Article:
Post-cooling measures, property prices 'closer to fundamentals

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EVEN in the midst of accommodative financial conditions today, rate movements of real estate have moderated over the quarters since July 2018 – when additional cooling measures were put in place – and maintained “modest” in quarter 2 and 3 of this year, the Monetary Authority of Singapore (MAS) commented in its yearly Financial Stability Review (FSR) on Thursday.

In 2018, the Additional Buyer’s Stamp Duty (ABSD) rates were amended. The regulator has tightened loan-to-value (LTV) limits for residential property purchases as well. These have contributed in bringing property market prices “closer to fundamentals”, MAS mentioned.

Prices went up by 2.1% year-on-year in Q3 2019, however this was less than the 9.1% jump in Q2 2018 compared to one year ago. (The cooling measures was effect since Q3 2018). Relatively healthy sales were recorded just for “selected new projects”, with others showing “only a moderate response”, MAS said.

This also comes as a study by the IMF – released within the FSR – mentions that Singapore’s private property rates appear to have decoupled from the worldwide chase for capital gains and yield. Macro-prudential measures by the country’s regulators since 2013 have focused on foreign buyers and speculators – the pacemakers behind the asset chase on Singapore properties, concluded the IMF study.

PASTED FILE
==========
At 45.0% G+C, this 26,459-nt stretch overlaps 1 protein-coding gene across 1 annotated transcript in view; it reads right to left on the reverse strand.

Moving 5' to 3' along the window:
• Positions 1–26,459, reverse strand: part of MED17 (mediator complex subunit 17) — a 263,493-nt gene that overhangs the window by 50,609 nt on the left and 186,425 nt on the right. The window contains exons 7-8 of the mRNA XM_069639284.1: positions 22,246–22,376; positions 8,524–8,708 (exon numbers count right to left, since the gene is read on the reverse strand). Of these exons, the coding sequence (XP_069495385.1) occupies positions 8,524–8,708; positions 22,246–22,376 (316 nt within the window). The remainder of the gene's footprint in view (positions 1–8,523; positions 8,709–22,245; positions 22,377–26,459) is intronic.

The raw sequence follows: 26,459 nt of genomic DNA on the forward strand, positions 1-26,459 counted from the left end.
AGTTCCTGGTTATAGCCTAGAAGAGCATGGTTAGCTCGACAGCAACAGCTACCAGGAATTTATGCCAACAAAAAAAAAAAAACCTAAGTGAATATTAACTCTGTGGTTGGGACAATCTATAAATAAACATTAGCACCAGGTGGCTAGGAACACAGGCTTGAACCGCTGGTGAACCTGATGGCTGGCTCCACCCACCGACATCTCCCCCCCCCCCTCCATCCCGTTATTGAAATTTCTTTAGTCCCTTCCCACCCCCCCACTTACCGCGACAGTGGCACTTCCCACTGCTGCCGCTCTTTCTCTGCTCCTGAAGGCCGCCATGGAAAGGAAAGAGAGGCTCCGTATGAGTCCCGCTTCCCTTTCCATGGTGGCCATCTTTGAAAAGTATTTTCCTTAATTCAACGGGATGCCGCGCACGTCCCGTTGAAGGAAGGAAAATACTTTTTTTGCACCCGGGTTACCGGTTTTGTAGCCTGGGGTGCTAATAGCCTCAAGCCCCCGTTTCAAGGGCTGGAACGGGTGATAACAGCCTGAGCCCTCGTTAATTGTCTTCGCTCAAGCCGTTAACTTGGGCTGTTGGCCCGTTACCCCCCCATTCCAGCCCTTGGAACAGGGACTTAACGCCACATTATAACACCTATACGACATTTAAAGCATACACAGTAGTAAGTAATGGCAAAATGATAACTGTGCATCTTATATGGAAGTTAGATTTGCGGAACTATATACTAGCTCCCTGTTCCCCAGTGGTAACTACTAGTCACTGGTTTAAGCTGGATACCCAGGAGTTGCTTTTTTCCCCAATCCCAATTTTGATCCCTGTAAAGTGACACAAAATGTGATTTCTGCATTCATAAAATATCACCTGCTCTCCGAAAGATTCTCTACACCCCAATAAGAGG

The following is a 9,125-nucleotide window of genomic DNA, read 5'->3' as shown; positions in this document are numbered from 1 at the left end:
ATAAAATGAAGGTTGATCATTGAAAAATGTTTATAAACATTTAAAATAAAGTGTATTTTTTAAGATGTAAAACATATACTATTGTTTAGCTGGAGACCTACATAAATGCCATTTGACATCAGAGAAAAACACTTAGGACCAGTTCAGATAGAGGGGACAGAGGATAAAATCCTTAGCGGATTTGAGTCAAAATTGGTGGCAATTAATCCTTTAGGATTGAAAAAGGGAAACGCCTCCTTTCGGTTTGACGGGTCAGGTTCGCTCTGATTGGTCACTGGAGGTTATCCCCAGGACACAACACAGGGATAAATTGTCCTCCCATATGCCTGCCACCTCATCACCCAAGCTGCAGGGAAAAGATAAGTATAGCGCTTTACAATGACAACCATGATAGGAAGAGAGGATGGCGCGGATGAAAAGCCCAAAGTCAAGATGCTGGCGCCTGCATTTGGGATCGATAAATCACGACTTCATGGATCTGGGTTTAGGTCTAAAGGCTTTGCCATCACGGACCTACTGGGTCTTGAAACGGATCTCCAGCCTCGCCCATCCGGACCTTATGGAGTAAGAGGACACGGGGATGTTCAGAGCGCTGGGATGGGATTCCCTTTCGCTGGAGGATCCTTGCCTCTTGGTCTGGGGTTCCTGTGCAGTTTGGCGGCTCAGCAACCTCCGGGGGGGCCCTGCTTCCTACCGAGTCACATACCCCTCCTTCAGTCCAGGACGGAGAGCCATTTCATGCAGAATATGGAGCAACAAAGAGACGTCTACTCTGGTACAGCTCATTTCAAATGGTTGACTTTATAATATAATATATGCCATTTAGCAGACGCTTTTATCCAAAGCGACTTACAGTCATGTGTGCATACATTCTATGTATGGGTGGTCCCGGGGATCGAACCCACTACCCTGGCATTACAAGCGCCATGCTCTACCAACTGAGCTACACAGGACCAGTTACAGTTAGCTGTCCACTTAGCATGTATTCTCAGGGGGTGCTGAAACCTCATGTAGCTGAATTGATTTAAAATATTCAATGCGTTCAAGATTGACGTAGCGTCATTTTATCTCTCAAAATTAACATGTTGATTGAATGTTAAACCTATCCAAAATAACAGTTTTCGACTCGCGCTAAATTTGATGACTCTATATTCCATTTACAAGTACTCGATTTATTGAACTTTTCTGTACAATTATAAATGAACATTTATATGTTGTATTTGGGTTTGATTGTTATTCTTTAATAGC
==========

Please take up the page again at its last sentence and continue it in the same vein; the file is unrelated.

Prices in the private residential real estate market grew by nearly 16% between 2010 and 2013, the report commented. Speculative activity, as shown by the large shares of short-term resales, and interest from foreigner buyers, was high during this period. Notably, purchases by foreign buyers reached their peak of approximately 20% of all transactions in 2011.

Today, activity by corporations and foreigners have stabilized over the past year in the private residential real estate market, the MAS Financial Stability Review revealed.

The share of purchases by foreign buyers account for 5 to 6% of total transactions over the past 3 quarters, and corporations contributed a share of 1 to 2%.

The report revealed that a boom in residential real estate prices could have induced the appetite of corporate investors and foreign buyers for the domestic real estate market.

Meanwhile, short-term resales could be positively related to residential real estate prices as flippers were timing the market, disposing their properties when rates were climbing fast.

“In these cases, the jump in residential property prices would be positively correlated with the number of transactions,” the report revealed.

Foreigners’ purchases were discovered to have the greatest impact on the growth of residential real estate prices, with the effects “economically significant”.

And despite forming up a small portion of the residential real estate market, speculators had an outsized impact on real estate prices too. Property flippers – which form approximately 5% of total resale transactions between 2004 and 2012 – can impact property prices by inducing a positive feedback to rental investors and owner-occupiers.

Source: https://www.srx.com.sg/singapore-property-news/57211/post-cooling-measures-property-prices-closer-to-fundamentals?utm_medium=TheBusinessTimes

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